So what is PR anyway?
A lot of people get caught up on this conundrum. Public relations, or PR, is often seen as a fanciful luxury, a vocation where people have champagne lunches, organise events and rub shoulders with the good and great. PR is seen as a ‘nice to have’ for big companies, rather than a business necessity for organisations of all sizes.
Yet, no matter how big or small you are, good PR can enhance your reputation, create brand awareness and help you get on the radar of your target audience.
On one hand, you can call it reputational management. In the crudest sense, you could call it free advertising.
Now I bet that’s caught your interest.
But unlike advertising, PR has the added value of holding more gravitas in the eyes of the public, as it is seen as less of a ‘sell’ than an advert.
So in a nutshell, the traditional meaning of PR is influencing the influencers, which in most cases is the media. By engaging and influencing them, this can help raise awareness or inform public opinion of a person, organisation, issue or event.
This is usually done through the traditional means of media relations. Say for example, you have launched a new product, and you want your audience to become aware of it. A good PR consultant should take the time to understand your product, find out what makes it different, ask the tricky questions (the classic devil’s advocate tactic), and then position and pitch the story so that it will catch the interest of the media outlets that your product should be seen in.
Take note of the last point. You might want the front page of the FT, but your product may not be appropriate for that publication – or that page. But a good PR professional will find out what publications will work for your shiny new product, and, providing the narrative is compelling enough, get you in there.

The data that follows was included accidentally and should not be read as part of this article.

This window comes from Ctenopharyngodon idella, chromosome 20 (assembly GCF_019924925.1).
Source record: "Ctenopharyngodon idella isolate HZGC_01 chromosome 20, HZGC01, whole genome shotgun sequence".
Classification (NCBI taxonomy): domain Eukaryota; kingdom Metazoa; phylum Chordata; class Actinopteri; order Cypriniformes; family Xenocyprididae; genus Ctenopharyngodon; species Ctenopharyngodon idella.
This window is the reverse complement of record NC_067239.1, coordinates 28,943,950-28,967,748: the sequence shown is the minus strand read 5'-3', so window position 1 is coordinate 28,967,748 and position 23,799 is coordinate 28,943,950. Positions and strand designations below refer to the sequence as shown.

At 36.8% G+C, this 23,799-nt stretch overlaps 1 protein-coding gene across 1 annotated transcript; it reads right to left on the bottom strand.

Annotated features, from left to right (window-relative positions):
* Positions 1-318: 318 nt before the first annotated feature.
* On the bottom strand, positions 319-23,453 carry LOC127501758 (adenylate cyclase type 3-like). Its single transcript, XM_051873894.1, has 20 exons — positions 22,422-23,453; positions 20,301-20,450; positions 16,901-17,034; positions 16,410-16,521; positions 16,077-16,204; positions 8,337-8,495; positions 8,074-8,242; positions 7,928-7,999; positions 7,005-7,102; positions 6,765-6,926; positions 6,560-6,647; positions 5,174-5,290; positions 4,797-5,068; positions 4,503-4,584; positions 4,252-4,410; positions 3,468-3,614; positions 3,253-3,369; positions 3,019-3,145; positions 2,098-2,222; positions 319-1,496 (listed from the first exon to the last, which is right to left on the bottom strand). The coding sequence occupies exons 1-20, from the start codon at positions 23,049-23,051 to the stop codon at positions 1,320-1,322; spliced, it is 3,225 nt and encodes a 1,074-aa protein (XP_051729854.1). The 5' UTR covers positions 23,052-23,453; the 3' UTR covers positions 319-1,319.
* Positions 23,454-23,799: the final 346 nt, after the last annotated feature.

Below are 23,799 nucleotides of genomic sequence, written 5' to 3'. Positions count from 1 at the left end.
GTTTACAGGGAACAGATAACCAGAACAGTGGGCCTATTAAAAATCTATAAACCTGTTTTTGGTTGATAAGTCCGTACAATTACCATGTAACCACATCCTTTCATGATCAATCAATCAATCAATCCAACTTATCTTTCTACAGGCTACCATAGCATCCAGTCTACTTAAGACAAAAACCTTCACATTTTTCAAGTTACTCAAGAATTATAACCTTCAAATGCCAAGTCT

Now I remember when a client once declared that he wanted to be featured in the Daily Mail. This was in the early days of my PR career and I remember drawing a sharp intake of breath. However, it just so happened that he had a rare treatment for an unusual condition and a strong, emotive patient story to boot. This triple threat made the story relevant enough to make a full page spread in the paper’s ‘Me and My Operation’ section.
This kind of coverage may not come all the time, but a good PR consultant should advise you on the merits and drawbacks of your story, and the likely reception it will receive. Of course, predictions can be wrong, but a PR professional’s core skill is to have a nose for a story.
On top of this, a PR consultant should also advise on creating stories rather than just reporting on what you’re already doing. For example, your new product may not be first to market, but gathering some interesting intelligence on user habits, or getting a celebrity endorsement might give it some media mileage.
The media coverage has numerous benefits. You’ve gained credible, external endorsement, coverage that will be seen by your target audience, and an enhanced reputation.
And if that wasn’t enough, consider this: an organisation that has no media coverage is much more likely to suffer lasting reputational damage in the wake of a negative media story about them, as opposed to an organisation that has proactively positioned positive stories in the media. This is because the former will be judge upon that one bad story alone, while the latter will be seen in the context of all good news it has generated.
So essentially, PR is a means of influencing your target audience through the media or other stakeholders. It can provide you with free publicity, or advertising, and help enhance your reputation.
So that’s my PR 101. I’ll be sure to post more PR-related stories in the future.